Deadline to send notice

The Rhode Island Notice of Intent to Lien needs to be sent to the property owner within 200 days from the last date that you furnished labor or materials to the project. It should be sent by certified mail, with return receipt requested. But don’t wait too long to send it. The same 200 day period is the deadline for filing the claim in the recorder’s office.

If the notice is returned “undeliverable”

If your notice was returned as undeliverable, then you’ll need to take an extra step. You’ll need to take the notice, in its envelope, and file it with the land records office of the city or town where the property is located. You must do this within 30 days of its return.

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Step 2: File a Rhode Island mechanics lien

Once you’ve served the notice on the property owner, you should give it some time. Which stresses the importance of sending this notice as early as possible. The owner should have ample time to try and resolve the payment dispute before you actually file your claim. But if you are still unpaid, it may be time to file your claim. This may seem like the easy part, but there are a number of different reasons that a lien claim can be rejected.

Some of the more common reasons a mechanics lien is rejected:

  • Wrong document formatting
  • Improper filing fees
  • Filing in the wrong town/city office
  • Missing the deadline

Deadline to file a Rhode Island mechanics lienLien Calendar Deadline

As mentioned above, the deadline to file a Rhode Island mechanics lien is 200 days from the last date you furnished labor or materials to the project. There is one incredibly important thing to note about RI mechanics liens. The lien claim will only relate back 200 days prior to the date of last furnishing. This means that any labor or materials you provided before that won’t be covered. So on long term projects, you may actually need to file more than one lien.

For example, let’s say you’re working on a 400-day project. If you aren’t paid for your work, you must file your first claim by day 400 – this claim will cover the first 200 days of labor and materials. To cover days 201-400, you will need to file another claim by day 600 at the latest.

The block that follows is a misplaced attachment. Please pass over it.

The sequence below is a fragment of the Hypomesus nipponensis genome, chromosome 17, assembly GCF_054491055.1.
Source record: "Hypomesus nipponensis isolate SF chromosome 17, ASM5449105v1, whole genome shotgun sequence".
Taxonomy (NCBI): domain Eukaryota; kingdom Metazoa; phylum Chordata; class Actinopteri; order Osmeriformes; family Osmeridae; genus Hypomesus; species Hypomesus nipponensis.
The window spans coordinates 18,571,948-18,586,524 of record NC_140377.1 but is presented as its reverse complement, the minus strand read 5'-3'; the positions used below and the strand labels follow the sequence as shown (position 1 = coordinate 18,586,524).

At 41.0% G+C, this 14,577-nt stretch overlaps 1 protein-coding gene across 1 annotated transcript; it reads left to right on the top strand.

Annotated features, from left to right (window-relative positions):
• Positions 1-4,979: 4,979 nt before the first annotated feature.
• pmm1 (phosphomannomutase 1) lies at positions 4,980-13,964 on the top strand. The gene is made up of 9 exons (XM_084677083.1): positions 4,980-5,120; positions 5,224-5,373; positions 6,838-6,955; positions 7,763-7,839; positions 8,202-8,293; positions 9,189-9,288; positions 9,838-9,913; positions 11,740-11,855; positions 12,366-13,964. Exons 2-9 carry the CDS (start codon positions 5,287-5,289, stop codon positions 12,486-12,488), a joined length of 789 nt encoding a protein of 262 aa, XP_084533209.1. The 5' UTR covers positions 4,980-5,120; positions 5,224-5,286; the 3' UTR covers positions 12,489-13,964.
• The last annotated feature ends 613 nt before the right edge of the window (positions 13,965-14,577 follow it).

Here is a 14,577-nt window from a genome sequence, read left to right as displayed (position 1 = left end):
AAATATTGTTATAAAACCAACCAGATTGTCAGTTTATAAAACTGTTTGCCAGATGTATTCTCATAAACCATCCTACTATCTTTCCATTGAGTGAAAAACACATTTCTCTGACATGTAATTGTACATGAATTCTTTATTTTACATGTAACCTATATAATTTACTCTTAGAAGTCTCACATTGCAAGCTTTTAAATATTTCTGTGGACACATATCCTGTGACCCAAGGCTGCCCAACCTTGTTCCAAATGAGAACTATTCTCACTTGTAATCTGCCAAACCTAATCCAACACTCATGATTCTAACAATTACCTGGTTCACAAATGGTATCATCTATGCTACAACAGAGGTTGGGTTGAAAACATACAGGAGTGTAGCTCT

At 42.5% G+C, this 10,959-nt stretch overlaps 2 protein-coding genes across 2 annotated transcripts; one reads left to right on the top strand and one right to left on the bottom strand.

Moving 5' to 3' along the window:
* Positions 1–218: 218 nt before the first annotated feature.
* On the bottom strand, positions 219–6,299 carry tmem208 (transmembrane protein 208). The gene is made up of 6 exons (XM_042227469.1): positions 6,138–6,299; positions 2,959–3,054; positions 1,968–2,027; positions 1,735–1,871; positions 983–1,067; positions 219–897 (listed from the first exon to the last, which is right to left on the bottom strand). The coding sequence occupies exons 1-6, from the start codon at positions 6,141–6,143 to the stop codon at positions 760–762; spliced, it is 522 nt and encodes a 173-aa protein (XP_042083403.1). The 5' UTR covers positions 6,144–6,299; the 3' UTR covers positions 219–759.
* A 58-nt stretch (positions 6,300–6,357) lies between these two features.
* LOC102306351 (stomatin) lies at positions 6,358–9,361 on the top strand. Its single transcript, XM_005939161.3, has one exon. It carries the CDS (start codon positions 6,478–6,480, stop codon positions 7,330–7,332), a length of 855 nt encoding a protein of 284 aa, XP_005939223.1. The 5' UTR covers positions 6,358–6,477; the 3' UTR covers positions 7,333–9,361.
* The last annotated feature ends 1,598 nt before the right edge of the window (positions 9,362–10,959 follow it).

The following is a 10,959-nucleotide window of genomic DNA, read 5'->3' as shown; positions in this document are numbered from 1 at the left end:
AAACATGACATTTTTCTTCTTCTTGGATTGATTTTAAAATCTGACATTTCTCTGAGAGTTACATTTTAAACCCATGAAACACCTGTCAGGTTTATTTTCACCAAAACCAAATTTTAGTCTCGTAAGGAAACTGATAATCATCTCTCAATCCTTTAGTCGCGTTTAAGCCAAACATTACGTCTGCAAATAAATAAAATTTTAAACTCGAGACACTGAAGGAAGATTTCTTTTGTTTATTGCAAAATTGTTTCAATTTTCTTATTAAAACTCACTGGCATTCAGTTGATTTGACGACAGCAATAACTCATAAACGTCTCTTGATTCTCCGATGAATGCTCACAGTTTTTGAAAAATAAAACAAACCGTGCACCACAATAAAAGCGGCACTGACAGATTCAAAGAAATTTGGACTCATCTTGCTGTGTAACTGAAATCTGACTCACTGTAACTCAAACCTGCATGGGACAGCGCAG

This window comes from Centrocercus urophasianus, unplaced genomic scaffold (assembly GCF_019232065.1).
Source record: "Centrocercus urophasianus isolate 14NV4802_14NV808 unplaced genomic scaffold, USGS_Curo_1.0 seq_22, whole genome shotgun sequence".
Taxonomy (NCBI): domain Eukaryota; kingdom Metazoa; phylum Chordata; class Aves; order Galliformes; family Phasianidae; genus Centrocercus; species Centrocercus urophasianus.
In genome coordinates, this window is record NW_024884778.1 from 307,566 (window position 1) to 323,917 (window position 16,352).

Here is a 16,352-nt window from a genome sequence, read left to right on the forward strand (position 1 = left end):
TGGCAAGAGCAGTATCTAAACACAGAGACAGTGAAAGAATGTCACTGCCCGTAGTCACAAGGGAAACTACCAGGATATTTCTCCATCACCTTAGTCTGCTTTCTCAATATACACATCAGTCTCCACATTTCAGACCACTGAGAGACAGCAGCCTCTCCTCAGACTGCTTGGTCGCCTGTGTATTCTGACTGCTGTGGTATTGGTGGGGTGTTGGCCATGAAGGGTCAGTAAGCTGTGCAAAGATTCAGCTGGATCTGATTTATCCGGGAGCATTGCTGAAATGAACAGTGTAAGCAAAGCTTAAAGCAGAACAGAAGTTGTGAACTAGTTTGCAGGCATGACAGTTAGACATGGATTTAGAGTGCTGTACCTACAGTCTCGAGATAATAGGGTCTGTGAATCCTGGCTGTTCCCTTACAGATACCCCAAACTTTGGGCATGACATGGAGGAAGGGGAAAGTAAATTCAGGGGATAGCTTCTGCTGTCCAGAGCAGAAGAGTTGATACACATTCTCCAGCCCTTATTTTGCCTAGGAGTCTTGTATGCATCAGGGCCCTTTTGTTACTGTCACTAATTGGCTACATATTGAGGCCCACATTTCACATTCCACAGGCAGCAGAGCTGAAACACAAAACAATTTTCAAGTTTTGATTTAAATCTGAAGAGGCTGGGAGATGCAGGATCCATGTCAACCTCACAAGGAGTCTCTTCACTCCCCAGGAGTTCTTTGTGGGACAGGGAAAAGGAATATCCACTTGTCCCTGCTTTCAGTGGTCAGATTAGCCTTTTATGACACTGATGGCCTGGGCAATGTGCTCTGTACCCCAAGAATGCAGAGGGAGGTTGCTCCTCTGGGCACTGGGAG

Where to file a Rhode Island mechanics lien

Rhode Island mechanics liens must be filed in the records of land evidence office of the town or city where the project is located. Since these are town/city offices, you’ll need to be absolutely sure that you’re filing in the proper office. Also, most offices have their own specific requirements and filing fees. So it’s a good idea to contact the office ahead of time so you know you’ve got everything you need to get your lien filed.

In-person filing

This is the safest option for filing your lien claim. Not only are you actually in the office so you can respond to any errors or mistakes, but it also ensures that your lien gets filed on the same day. If you go this route, you should bring more than one copy if you want a certified copy for your records. Also, more than one blank check is a good idea, just in case you miscalculate the filing fees.

Filing by mail

You can also mail in your lien claim, but this can be a bit risky, particularly if your deadline is coming up. Between the time it takes for the claim to be delivered and get through the backlog, there’s no telling how long it could take. And worse, if the claim is rejected by the town clerk for any reason, it needs to be sent back, corrected and refiled. However, if you do mail in your claim, for record-keeping purposes, you may want to include a self-addressed, stamped envelope with return instructions. That way you can get yourself a certified copy.

What to do after you’ve filed your Rhode Island mechanics lien

If you’ve followed all of these steps, then congratulations! Your Rhode Island mechanics lien claim is filed and ready to work to get you paid. But the journey doesn’t end here. A mechanics lien doesn’t last forever, and you’ll need to take some sort of action after it’s been filed.

Option 1: Enforce (foreclose) the lien claim

The deadline to enforce a Rhode Island mechanics lien is incredibly short, just 40 days from when the lien was filed. Probably because the time to file is so long! If you’re ready to enforce your claim, you’ll need to first file a Notice of Lis Pendens. And 7 days later you’ll be able to file a Complaint to Enforce in the superior court for the county where the property is located. Keep in mind that this is a full lawsuit. You should contact an attorney to help guide you through this process.

Option 2: Release (cancel) the lien claim

If you wind up getting paid, that’s great! Under Rhode Island mechanics lien law, there is no statute that provides any specific responsibilities for the release of lien. However, the way this usually works is that the payment will be conditioned on the release of the claim. This is as simple as filing a document in the same office where the lien is filed stating that the underlying debt has been satisfied.

Rhode Island Construction Lien Law & Payment Resources